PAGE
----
We will likely see a patchwork of loss with differences in affordability of insurance across 50 states. For the nation, healthcare spending is on the rise and is projected to increase 5.5% annually over the next 10 years. A faster pace than projected annual growth in GDP, driven largely by the increase in the 65-plus age population that is expected to grow 3.2% annually over the same time period. Inpatient hospital discharges have been roughly flat for short-term, acute care hospitals, down 0.4% for the past 10 years, while inpatient revenue has actually increased up 6.2%, indicative of an underlying shift in hospital services to higher acuity care.
In today's post-ACA environment with pressure on hospitals to improve quality measures and efficiency, especially for low acuity population management-type care, it is not surprising that inpatient volumes will be flat. More and more marginal services are being moved out of the acute care hospital and pushed towards lower cost outpatient setting.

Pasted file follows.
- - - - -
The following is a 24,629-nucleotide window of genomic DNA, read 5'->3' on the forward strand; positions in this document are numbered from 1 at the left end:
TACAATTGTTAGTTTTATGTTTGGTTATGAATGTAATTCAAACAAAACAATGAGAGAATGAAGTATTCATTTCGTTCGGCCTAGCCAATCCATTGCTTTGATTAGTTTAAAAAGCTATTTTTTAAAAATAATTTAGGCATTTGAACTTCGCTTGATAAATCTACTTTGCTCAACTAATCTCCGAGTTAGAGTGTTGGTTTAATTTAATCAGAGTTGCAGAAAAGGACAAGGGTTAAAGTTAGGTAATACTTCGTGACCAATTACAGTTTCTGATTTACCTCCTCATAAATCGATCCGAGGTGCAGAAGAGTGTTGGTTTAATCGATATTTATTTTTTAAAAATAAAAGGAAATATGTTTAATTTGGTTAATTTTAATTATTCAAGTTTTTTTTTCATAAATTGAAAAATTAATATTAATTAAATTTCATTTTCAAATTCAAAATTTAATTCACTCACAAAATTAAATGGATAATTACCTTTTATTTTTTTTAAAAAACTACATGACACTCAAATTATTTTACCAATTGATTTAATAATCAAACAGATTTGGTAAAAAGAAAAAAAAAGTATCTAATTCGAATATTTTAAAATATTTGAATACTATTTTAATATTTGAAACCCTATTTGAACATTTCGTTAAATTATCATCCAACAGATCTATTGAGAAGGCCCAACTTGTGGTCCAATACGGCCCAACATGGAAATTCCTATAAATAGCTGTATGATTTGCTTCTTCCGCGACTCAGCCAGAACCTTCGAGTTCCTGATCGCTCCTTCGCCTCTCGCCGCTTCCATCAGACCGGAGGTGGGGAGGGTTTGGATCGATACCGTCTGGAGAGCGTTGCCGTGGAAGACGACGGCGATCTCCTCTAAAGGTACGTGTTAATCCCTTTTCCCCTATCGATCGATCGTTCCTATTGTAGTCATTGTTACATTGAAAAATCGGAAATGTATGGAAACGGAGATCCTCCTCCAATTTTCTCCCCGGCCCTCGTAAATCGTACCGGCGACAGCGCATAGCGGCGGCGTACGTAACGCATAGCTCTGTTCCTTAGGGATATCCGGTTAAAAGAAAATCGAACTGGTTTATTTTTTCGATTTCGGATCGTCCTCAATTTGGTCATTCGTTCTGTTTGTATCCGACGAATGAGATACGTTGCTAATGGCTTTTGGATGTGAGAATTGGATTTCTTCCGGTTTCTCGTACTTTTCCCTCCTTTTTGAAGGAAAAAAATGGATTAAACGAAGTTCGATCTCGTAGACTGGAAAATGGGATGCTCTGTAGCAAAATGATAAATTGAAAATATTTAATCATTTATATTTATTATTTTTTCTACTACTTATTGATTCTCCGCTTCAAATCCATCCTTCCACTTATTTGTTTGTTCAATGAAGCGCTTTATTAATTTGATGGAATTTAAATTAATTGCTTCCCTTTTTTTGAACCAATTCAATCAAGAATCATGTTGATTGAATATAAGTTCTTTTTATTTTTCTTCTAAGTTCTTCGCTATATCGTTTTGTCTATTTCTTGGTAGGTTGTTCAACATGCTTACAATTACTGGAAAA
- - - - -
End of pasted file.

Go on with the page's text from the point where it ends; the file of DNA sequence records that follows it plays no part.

The impact of this shift though is highly dependent on the hospital location and market demographic. For critical access rural hospitals inpatient discharges have declined considerably, a negative 4.3% and with slower revenue growth. This has raised questions among investors concerning the fundamental importance of all inpatient health care delivery and its impact on physicians, especially when linked to headlines related to specific hospital company initiatives dealing with top-heavy administrative cost and widely spread networks of small urgent care centers.